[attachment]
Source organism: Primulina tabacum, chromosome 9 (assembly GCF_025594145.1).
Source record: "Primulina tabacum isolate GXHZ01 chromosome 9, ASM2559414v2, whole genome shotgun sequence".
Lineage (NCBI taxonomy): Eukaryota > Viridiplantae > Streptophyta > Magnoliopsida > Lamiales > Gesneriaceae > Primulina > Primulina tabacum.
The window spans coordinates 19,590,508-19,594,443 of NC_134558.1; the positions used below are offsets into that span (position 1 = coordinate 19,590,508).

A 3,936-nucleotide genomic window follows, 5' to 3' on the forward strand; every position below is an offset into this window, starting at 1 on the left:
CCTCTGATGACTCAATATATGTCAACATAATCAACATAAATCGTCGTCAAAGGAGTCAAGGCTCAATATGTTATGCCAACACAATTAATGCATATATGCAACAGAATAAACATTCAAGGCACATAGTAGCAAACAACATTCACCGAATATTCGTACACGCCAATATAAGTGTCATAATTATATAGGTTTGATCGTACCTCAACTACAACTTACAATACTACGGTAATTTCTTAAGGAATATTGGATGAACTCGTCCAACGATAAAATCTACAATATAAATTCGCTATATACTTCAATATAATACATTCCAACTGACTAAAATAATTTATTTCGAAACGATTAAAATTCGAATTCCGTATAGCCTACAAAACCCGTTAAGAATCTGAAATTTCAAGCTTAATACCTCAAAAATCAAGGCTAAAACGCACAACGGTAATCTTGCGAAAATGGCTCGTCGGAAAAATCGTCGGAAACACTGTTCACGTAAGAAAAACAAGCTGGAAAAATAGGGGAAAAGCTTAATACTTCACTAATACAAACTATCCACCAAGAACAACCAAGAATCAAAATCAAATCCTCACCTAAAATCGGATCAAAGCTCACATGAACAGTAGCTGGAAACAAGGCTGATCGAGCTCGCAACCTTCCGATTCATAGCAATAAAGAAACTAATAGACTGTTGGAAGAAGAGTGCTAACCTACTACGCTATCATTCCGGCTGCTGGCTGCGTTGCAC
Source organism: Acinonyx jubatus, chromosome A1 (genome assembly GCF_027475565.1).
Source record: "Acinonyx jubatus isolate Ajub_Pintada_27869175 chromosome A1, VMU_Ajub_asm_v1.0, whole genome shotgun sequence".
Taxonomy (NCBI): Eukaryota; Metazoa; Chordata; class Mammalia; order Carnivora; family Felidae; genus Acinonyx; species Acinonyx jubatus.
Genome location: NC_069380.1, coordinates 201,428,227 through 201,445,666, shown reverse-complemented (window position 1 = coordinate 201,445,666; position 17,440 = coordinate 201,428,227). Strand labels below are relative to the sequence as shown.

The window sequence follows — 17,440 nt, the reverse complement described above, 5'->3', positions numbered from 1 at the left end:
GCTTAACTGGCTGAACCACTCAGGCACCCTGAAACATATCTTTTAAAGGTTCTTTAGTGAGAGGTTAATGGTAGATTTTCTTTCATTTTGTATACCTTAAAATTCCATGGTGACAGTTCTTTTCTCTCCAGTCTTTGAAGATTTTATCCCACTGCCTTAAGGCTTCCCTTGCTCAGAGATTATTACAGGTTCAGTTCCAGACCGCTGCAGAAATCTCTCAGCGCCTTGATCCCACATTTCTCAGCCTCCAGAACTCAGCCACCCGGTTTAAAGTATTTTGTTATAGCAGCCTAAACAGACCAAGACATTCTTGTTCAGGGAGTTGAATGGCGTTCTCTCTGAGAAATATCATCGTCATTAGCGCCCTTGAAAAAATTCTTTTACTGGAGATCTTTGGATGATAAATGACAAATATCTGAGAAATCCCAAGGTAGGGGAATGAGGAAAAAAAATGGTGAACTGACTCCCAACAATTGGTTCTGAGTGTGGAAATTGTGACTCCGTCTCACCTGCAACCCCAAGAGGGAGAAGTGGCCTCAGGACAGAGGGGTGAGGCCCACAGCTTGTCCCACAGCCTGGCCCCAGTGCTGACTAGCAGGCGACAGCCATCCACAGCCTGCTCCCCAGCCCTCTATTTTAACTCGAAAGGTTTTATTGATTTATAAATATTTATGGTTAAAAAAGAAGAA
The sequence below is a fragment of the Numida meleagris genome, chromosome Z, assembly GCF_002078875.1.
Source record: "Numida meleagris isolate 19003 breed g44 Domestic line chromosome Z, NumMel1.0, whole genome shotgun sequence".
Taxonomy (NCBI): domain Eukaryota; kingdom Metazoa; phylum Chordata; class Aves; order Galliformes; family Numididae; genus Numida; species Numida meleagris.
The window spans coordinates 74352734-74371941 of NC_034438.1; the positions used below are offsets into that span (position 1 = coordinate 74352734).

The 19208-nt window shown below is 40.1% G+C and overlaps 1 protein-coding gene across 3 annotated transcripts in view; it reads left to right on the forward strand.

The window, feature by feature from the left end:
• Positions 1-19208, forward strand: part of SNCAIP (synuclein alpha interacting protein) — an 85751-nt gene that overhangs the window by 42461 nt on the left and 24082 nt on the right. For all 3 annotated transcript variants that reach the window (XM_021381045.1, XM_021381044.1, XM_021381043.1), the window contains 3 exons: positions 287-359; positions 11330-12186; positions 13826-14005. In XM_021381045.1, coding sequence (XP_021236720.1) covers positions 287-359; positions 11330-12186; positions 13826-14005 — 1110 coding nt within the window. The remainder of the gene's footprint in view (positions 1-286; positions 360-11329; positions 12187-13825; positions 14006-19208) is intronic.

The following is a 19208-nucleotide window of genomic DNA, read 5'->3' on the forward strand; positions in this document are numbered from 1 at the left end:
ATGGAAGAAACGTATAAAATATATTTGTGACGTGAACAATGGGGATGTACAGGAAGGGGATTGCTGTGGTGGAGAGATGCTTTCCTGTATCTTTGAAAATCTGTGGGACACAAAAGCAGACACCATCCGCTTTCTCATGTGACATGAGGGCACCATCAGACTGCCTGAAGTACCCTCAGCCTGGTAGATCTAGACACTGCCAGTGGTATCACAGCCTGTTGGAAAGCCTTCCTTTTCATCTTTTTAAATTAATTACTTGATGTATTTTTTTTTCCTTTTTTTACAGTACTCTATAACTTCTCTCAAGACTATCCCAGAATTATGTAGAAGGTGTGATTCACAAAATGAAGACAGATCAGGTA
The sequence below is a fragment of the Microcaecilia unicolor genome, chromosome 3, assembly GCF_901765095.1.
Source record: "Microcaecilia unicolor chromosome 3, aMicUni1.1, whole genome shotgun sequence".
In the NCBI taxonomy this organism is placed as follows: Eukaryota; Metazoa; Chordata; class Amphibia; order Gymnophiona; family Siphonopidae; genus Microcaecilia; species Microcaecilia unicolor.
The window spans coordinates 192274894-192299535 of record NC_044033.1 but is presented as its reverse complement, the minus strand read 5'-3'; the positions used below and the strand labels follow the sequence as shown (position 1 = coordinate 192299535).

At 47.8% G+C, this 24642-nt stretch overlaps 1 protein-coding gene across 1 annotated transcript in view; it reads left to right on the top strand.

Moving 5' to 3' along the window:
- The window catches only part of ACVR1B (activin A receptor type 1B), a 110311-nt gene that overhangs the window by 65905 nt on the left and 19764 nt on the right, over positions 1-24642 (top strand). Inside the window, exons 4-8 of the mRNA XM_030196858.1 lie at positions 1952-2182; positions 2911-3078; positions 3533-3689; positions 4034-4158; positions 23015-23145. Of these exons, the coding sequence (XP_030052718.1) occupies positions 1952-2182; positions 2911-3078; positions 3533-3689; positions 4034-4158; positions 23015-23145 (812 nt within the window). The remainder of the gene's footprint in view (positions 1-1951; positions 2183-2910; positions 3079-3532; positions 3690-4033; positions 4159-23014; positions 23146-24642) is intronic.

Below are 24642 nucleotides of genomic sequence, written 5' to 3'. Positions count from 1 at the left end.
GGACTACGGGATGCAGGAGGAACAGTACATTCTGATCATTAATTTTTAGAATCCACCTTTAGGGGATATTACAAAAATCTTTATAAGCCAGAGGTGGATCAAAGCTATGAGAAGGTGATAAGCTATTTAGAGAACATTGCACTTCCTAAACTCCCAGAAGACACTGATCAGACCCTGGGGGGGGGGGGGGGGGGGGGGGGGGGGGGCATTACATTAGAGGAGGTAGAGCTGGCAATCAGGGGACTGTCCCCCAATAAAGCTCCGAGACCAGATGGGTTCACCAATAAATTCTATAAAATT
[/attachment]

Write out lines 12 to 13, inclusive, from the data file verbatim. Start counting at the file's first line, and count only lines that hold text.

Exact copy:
GCTTAACTGGCTGAACCACTCAGGCACCCTGAAACATATCTTTTAAAGGTTCTTTAGTGAGAGGTTAATGGTAGATTTTCTTTCATTTTGTATACCTTAAAATTCCATGGTGACAGTTCTTTTCTCTCCAGTCTTTGAAGATTTTATCCCACTGCCTTAAGGCTTCCCTTGCTCAGAGATTATTACAGGTTCAGTTCCAGACCGCTGCAGAAATCTCTCAGCGCCTTGATCCCACATTTCTCAGCCTCCAGAACTCAGCCACCCGGTTTAAAGTATTTTGTTATAGCAGCCTAAACAGACCAAGACATTCTTGTTCAGGGAGTTGAATGGCGTTCTCTCTGAGAAATATCATCGTCATTAGCGCCCTTGAAAAAATTCTTTTACTGGAGATCTTTGGATGATAAATGACAAATATCTGAGAAATCCCAAGGTAGGGGAATGAGGAAAAAAAATGGTGAACTGACTCCCAACAATTGGTTCTGAGTGTGGAAATTGTGACTCCGTCTCACCTGCAACCCCAAGAGGGAGAAGTGGCCTCAGGACAGAGGGGTGAGGCCCACAGCTTGTCCCACAGCCTGGCCCCAGTGCTGACTAGCAGGCGACAGCCATCCACAGCCTGCTCCCCAGCCCTCTATTTTAACTCGAAAGGTTTTATTGATTTATAAATATTTATGGTTAAAAAAGAAGAA
The sequence below is a fragment of the Numida meleagris genome, chromosome Z, assembly GCF_002078875.1.